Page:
If you have flood insurance, you should also be sure to file a flood claim with the insurance company that sold you that policy. You can get additional information on how to file the claim from FEMA’s website by clicking here.

Document All Property Damage

Once it’s safe to return to your property, take time to document all damages via video or photographs.

You should also take notes describing the damage, the cost of the damaged property, and when the property was purchased. Try to obtain credit card receipts and any other documents that prove your claim.  Before turning your photos, video, and documentation over to the insurance company, be sure to make copies for your records.

Don’t throw away any damaged property until it’s been inspected by the insurance adjuster, as you could be denied payment if the adjuster is unable to inspect the property.  Also, make sure that you are present for every moment of the inspection and make sure the adjuster performs a comprehensive inspection. In cases of widespread damage and flooding, insurance adjusters will have many inspections scheduled and may try to speed the process along. Don’t let yourself feel rushed.

Take the adjuster through your entire property, even areas where there is no visible damage. Sometimes, the adjuster’s inspection will detect damage that isn’t readily apparent.

Expect the adjuster to ask you questions about your home’s condition before Hurricane Laura, and be sure to provide comprehensive and accurate information. However, because you’re not an expert, make sure to tell the adjuster there may be damage that you haven’t noticed.

Document the Claims Process

Throughout the claims process, you’ll need to document and save all communications with your insurance company and its claims adjuster, as this information will prove crucial if a dispute arises. If you speak to the insurer by phone, follow up with an email or some other written record of who you spoke with and the nature and date of the conversation.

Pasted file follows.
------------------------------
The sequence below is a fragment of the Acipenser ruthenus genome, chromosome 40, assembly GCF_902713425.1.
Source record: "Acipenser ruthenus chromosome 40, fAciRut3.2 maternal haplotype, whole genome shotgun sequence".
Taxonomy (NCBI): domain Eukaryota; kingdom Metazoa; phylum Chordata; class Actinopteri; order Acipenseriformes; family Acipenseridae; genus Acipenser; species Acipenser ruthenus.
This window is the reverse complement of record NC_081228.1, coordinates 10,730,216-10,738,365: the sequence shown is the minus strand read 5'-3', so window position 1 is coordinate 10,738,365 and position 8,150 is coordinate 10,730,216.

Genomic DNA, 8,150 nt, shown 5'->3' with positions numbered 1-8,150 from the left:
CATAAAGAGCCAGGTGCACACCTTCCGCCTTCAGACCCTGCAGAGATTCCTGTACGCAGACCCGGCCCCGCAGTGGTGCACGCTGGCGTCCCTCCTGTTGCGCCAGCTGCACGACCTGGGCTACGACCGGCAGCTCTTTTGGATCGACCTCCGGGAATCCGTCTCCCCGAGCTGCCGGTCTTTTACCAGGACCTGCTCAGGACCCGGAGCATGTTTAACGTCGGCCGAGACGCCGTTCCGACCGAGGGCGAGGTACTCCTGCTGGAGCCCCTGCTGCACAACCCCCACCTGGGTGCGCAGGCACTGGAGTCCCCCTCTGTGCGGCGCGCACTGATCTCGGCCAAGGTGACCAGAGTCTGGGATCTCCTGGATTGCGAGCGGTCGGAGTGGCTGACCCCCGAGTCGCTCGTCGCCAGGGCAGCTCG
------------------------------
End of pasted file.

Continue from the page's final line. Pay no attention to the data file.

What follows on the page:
File your Proof of Loss Form within 60 Days

If you’re filing a flood insurance claim, your adjuster might provide you with a “Proof of Loss” form. Otherwise, you can obtain the form online at FEMA’s website. You MUST file this form within 60 days of the flood event unless FEMA grants an extension.  Failure to timely file the Proof of Loss form may result in a denial of your claim.

This form is your statement of the amount of money you are requesting as a result of the flood damage, and it must include documentation, such as receipts or credit card statements, to support the value of the damaged items.  A comprehensive overview of the information required in a Proof of Loss statement may be found on FEMA’s website.

However, you should not sign the Proof of Loss form if you don’t agree with the insurance company’s appraisal. In the event you disagree, consider hiring a third-party contractor to provide an estimate of the cost to fix or replace your property. Compare the estimate from the contractor and the insurance company. Again, all of these steps must be taken within 60 days of the flood.

Contact our Experienced Hurricane Damage Lawyers at 1-888-984-1391 or Clicking Here

If your insurance company delays, denies, or underpays your Hurricane Laura claim, it’s vital to have an Experienced Hurricane and Flood Damage Lawyer on your side.

Our Houston-based attorney will answer your questions, explain your rights, and provide all the information you need to decide what’s best for you and your family.

Call 1-888-603-3636 or click here to send us a confidential email through our contact form.

All consultations are free and, since we work exclusively on a contingency fee basis, you won’t have to pay us a dime unless we recover damages from your insurance company.